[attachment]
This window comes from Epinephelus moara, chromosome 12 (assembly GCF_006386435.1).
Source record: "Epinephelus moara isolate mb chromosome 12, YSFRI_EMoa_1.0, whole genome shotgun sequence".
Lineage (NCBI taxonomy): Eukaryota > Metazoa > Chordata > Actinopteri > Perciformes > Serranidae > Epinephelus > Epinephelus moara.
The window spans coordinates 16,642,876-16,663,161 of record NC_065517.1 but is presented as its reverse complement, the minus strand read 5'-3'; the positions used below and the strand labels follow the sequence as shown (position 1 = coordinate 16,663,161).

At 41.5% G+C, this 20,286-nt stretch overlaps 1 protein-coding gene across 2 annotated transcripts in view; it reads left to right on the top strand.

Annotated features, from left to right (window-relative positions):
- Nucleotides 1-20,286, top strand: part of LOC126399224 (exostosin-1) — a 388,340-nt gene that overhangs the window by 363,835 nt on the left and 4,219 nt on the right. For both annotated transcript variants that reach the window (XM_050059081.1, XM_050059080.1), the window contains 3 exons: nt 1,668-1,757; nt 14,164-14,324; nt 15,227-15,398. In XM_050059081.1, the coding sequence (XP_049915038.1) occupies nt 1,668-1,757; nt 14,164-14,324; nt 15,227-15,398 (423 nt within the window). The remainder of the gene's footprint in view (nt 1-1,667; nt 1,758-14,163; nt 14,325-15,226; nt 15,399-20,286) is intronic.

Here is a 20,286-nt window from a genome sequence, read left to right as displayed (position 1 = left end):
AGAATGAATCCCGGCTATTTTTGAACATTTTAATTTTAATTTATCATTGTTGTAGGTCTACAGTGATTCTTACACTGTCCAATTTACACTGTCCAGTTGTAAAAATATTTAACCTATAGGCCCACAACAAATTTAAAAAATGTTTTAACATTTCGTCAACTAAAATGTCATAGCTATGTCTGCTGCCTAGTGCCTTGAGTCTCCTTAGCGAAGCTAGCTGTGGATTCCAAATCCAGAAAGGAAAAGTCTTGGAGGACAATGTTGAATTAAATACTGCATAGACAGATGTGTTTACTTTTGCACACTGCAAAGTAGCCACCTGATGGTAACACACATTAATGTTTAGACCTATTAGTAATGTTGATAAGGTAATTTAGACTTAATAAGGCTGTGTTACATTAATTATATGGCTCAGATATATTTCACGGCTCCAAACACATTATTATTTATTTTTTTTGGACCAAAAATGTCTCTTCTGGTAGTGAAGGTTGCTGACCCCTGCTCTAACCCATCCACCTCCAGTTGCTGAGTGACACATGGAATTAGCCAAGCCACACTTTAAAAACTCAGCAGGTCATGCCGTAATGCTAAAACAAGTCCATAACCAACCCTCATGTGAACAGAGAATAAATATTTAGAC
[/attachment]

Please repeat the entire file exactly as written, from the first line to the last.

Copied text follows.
This window comes from Epinephelus moara, chromosome 12 (assembly GCF_006386435.1).
Source record: "Epinephelus moara isolate mb chromosome 12, YSFRI_EMoa_1.0, whole genome shotgun sequence".
Lineage (NCBI taxonomy): Eukaryota > Metazoa > Chordata > Actinopteri > Perciformes > Serranidae > Epinephelus > Epinephelus moara.
The window spans coordinates 16,642,876-16,663,161 of record NC_065517.1 but is presented as its reverse complement, the minus strand read 5'-3'; the positions used below and the strand labels follow the sequence as shown (position 1 = coordinate 16,663,161).

At 41.5% G+C, this 20,286-nt stretch overlaps 1 protein-coding gene across 2 annotated transcripts in view; it reads left to right on the top strand.

Annotated features, from left to right (window-relative positions):
- Nucleotides 1-20,286, top strand: part of LOC126399224 (exostosin-1) — a 388,340-nt gene that overhangs the window by 363,835 nt on the left and 4,219 nt on the right. For both annotated transcript variants that reach the window (XM_050059081.1, XM_050059080.1), the window contains 3 exons: nt 1,668-1,757; nt 14,164-14,324; nt 15,227-15,398. In XM_050059081.1, the coding sequence (XP_049915038.1) occupies nt 1,668-1,757; nt 14,164-14,324; nt 15,227-15,398 (423 nt within the window). The remainder of the gene's footprint in view (nt 1-1,667; nt 1,758-14,163; nt 14,325-15,226; nt 15,399-20,286) is intronic.

Here is a 20,286-nt window from a genome sequence, read left to right as displayed (position 1 = left end):
AGAATGAATCCCGGCTATTTTTGAACATTTTAATTTTAATTTATCATTGTTGTAGGTCTACAGTGATTCTTACACTGTCCAATTTACACTGTCCAGTTGTAAAAATATTTAACCTATAGGCCCACAACAAATTTAAAAAATGTTTTAACATTTCGTCAACTAAAATGTCATAGCTATGTCTGCTGCCTAGTGCCTTGAGTCTCCTTAGCGAAGCTAGCTGTGGATTCCAAATCCAGAAAGGAAAAGTCTTGGAGGACAATGTTGAATTAAATACTGCATAGACAGATGTGTTTACTTTTGCACACTGCAAAGTAGCCACCTGATGGTAACACACATTAATGTTTAGACCTATTAGTAATGTTGATAAGGTAATTTAGACTTAATAAGGCTGTGTTACATTAATTATATGGCTCAGATATATTTCACGGCTCCAAACACATTATTATTTATTTTTTTTGGACCAAAAATGTCTCTTCTGGTAGTGAAGGTTGCTGACCCCTGCTCTAACCCATCCACCTCCAGTTGCTGAGTGACACATGGAATTAGCCAAGCCACACTTTAAAAACTCAGCAGGTCATGCCGTAATGCTAAAACAAGTCCATAACCAACCCTCATGTGAACAGAGAATAAATATTTAGAC